What Motivates? Survey Says: Meaning and Recognition

What motivates you at work? Bnet recently ran a poll asking just that. While some are still surprised, “cash” ranked third – behind “doing something meaningful” and “recognition.”

Not surprisingly, praise won out over cash in a similar survey done nearly a year ago, also on Bnet.

So why are people still surprised by this (as evidenced in the comments)? A common comment theme was that you can’t do something meaningful at work. You must look for meaning outside of the workplace and work is only a means to enable you to find that fulfillment elsewhere.

Nothing could be farther from the truth. In many ways GenY is leading the charge on changing this narrow attitude and more power to them. As I said in my comment to the first survey referenced, to many, “doing something meaningful” at work means knowing what your daily tasks are contributing to in the grand scheme of things – how they fit in the big picture and what value they bring to the table.

That’s the goal and primary benefit of strategic recognition, which ties every employee recognition to a company value demonstrated in achievement of a strategic objective. This process automatically shows meaning by telling employees clearly (and in the most positive way) how their valued efforts also deliver value.

Be sure to take our own weekly survey and see if readers of this blog align with those of Bnet.

2 comment(s):

At October 10, 2009 12:30 PM, Maria Vang Knudsen said...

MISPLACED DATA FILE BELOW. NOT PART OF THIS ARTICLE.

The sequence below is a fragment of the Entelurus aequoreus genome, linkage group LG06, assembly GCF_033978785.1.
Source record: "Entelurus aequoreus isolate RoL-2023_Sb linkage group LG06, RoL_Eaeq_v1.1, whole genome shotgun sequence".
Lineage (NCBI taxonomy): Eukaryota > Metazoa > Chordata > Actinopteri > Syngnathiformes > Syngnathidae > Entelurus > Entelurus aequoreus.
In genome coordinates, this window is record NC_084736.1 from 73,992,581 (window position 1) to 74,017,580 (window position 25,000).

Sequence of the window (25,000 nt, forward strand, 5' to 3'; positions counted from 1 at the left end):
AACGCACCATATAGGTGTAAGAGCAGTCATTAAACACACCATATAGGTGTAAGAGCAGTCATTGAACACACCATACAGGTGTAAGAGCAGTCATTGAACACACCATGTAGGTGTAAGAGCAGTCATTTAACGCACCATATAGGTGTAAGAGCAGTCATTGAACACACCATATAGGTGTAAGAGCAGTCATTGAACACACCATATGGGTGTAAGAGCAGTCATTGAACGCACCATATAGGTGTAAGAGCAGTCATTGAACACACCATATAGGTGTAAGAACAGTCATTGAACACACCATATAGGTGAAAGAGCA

It’s my conviction, that both I and my fellow young professionals to an increasing extent identify ourselves with our jobs and careers. This imply that in the long run it’s not enough to go to work just to be able to cash the pay check. We simply need more. In order not to feel as sincerely hollow people, our jobs have to make sense; they need to be meaningful. This does not entail that we all need to feel like we are saving the planet everyday. What’s important is the ability to place ones work within a broader valued context, whatever that may be.

Maybe this new trend is not so strange at all. If you read Dr. Martin Seligman and his work on positive psychology, put simple he states, that in order to be authentically happy, people need to engage in activities that benefits more than just themselves. Following this line of argument a meaningful job could be seen as a step in that direction. So when the young professionals are asking for meaning, I would argue that we are exploring new ways to make our work and private lives meet - in order to become happy.

At October 10, 2009 7:25 PM, Derek Irvine said...

Maria, very well stated, indeed. I thank you for so clearly validating this point.